Conjunctivitis or Pinkeye in Cats (cont.)
This is a condition in which the small mucous glands (also called follicles) on the underside of the nictitating membrane form a rough, cobblestone surface that irritates the eye and produces a mucoid discharge. Various pollens, allergens, and infective agents are implicated as causes. After the initiating factor has been removed, these follicles may remain enlarged. The roughened surface of the conjunctiva then acts as a persistent irritant to the eye.
Treatment: A steroid-based eye ointment can be used to decrease the size of the follicles and smooth the surface. If steroids are not effective, your veterinarian can mechanically or chemically cauterize the follicles. Steroids should not be used unless an infectious cause has been ruled out.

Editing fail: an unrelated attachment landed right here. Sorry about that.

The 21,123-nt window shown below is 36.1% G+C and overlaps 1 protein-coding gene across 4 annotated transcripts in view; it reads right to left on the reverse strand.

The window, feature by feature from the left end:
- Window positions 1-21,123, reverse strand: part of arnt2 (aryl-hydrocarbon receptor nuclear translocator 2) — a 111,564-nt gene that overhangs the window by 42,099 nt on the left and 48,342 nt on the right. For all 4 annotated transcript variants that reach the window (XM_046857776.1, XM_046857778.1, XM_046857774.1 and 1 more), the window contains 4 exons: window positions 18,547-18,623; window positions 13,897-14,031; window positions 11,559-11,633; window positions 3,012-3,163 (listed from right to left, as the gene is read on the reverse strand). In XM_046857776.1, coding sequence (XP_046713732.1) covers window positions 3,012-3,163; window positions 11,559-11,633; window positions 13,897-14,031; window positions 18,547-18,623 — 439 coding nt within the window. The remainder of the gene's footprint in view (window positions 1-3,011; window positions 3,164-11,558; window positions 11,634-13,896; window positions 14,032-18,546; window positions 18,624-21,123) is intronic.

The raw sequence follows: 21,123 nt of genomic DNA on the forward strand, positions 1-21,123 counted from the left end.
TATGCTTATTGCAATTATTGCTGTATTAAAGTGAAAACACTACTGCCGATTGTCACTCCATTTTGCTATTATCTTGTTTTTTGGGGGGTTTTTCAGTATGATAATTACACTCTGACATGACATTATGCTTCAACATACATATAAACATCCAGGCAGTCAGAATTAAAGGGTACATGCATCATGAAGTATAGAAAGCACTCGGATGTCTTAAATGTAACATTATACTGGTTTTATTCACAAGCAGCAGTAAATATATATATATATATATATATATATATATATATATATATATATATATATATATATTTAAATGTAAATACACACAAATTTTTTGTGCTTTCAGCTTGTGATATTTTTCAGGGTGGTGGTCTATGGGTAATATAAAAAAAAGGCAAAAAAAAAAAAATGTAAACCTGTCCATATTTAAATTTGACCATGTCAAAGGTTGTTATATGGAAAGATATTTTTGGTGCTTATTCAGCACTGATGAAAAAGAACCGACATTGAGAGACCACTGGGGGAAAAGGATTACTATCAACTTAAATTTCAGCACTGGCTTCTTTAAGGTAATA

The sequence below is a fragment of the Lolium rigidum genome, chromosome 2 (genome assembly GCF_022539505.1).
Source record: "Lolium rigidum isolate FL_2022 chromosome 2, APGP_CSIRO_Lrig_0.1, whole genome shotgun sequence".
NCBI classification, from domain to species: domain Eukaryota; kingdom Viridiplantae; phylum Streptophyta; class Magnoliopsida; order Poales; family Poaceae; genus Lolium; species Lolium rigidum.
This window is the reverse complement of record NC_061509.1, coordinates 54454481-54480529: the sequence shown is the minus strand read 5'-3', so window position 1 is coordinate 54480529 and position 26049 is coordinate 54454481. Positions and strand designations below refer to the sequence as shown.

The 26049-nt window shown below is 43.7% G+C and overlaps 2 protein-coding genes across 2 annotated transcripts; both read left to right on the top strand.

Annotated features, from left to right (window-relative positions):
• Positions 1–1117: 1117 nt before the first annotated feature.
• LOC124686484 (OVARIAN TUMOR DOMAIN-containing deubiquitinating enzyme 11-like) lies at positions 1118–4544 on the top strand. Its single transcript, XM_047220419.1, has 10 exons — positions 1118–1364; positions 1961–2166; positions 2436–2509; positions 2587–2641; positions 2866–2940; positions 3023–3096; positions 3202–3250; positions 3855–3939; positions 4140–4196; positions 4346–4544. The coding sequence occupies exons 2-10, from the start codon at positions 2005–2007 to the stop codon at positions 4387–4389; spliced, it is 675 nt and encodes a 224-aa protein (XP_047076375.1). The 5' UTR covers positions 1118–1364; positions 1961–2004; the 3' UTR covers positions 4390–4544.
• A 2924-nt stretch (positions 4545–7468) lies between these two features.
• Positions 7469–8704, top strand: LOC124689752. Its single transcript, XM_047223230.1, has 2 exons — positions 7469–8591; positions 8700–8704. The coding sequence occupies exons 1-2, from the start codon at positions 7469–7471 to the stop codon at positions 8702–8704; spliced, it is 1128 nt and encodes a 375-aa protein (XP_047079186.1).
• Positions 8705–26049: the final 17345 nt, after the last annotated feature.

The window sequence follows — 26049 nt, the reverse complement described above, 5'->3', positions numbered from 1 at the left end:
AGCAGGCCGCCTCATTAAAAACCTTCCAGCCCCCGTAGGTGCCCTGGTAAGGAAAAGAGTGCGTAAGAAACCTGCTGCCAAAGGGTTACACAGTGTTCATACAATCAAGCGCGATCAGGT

This article is excerpted from “Cat Owner’s Home Veterinary Handbook” with permission from Wiley Publishing, Inc.
Copyright © 2008 by Delbert Carlson, DVM, and James M. Giffin, MD. All rights reserved.